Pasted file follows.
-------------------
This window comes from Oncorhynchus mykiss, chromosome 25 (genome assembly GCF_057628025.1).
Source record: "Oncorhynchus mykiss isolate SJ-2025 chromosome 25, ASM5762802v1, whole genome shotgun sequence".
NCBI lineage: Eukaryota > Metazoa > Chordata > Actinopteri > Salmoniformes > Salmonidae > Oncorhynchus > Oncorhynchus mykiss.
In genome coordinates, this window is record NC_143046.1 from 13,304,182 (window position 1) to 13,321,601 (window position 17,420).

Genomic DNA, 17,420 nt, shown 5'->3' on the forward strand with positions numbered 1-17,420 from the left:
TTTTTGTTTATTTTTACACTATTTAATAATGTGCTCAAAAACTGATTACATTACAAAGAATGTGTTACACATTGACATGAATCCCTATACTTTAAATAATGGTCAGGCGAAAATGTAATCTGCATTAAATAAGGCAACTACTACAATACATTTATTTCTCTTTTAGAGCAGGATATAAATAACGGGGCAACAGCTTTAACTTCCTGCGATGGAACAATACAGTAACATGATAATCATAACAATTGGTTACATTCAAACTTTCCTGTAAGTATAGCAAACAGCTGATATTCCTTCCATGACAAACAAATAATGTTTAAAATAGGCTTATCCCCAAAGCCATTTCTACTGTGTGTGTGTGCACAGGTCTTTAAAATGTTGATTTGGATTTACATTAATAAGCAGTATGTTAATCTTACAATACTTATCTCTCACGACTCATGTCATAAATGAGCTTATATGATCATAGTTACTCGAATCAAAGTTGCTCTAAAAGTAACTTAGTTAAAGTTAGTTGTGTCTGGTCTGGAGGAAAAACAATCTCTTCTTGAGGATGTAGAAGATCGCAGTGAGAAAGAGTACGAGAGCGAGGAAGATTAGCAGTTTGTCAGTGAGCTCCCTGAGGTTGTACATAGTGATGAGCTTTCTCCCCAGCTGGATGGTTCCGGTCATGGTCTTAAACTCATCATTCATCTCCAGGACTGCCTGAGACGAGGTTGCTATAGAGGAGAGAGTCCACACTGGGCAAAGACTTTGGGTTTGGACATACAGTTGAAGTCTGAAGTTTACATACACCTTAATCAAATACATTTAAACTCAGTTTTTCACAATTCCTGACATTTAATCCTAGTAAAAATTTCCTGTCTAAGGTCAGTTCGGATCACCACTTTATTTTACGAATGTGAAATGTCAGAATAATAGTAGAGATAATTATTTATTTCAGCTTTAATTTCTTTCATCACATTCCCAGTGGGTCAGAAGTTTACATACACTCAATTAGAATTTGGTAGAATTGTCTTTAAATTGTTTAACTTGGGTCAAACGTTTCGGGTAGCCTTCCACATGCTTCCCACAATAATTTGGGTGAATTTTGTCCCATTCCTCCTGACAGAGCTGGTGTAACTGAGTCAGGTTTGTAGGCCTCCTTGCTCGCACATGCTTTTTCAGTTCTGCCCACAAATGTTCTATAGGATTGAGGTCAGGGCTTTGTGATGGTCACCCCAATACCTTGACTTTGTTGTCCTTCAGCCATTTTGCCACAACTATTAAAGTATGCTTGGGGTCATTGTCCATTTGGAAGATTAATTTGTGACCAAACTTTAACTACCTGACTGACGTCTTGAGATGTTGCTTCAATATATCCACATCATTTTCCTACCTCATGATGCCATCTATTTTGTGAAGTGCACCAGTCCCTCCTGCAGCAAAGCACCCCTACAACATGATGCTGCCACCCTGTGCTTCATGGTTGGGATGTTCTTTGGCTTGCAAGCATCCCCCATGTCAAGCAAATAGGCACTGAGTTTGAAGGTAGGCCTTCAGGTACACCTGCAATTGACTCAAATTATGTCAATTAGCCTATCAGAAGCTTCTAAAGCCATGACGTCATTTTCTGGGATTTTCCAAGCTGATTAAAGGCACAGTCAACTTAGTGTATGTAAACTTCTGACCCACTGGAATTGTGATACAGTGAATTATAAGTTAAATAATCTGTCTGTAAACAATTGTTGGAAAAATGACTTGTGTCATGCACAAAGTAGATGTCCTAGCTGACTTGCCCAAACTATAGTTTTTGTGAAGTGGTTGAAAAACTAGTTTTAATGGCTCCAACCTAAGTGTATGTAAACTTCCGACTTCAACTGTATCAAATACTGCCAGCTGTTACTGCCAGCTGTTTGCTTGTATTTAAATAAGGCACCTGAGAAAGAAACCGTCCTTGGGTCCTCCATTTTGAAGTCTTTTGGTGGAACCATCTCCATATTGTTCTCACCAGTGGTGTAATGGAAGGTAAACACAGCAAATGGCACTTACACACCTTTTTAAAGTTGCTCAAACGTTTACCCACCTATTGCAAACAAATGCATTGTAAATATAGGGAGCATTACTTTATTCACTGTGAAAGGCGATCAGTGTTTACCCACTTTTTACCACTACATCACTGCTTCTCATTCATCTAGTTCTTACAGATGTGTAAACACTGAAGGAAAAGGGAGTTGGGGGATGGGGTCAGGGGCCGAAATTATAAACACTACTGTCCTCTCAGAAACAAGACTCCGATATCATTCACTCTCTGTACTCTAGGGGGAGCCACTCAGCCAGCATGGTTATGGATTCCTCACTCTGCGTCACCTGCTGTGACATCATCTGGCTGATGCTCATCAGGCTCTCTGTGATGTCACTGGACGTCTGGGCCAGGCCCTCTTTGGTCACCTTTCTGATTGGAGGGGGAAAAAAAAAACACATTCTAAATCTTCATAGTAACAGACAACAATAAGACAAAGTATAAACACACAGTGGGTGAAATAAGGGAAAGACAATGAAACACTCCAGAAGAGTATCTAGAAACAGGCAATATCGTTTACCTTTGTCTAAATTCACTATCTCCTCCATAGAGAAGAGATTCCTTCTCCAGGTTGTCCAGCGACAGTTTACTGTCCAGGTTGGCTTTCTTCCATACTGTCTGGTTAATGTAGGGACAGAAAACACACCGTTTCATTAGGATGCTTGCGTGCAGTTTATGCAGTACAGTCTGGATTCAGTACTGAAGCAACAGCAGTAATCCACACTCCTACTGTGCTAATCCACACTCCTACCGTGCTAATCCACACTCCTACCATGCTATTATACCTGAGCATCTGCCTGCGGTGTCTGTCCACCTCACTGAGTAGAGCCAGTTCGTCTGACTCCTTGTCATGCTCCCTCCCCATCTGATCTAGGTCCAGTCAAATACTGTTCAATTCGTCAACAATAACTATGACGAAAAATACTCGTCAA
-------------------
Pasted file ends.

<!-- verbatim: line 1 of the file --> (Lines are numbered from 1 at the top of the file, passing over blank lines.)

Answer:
This window comes from Oncorhynchus mykiss, chromosome 25 (genome assembly GCF_057628025.1).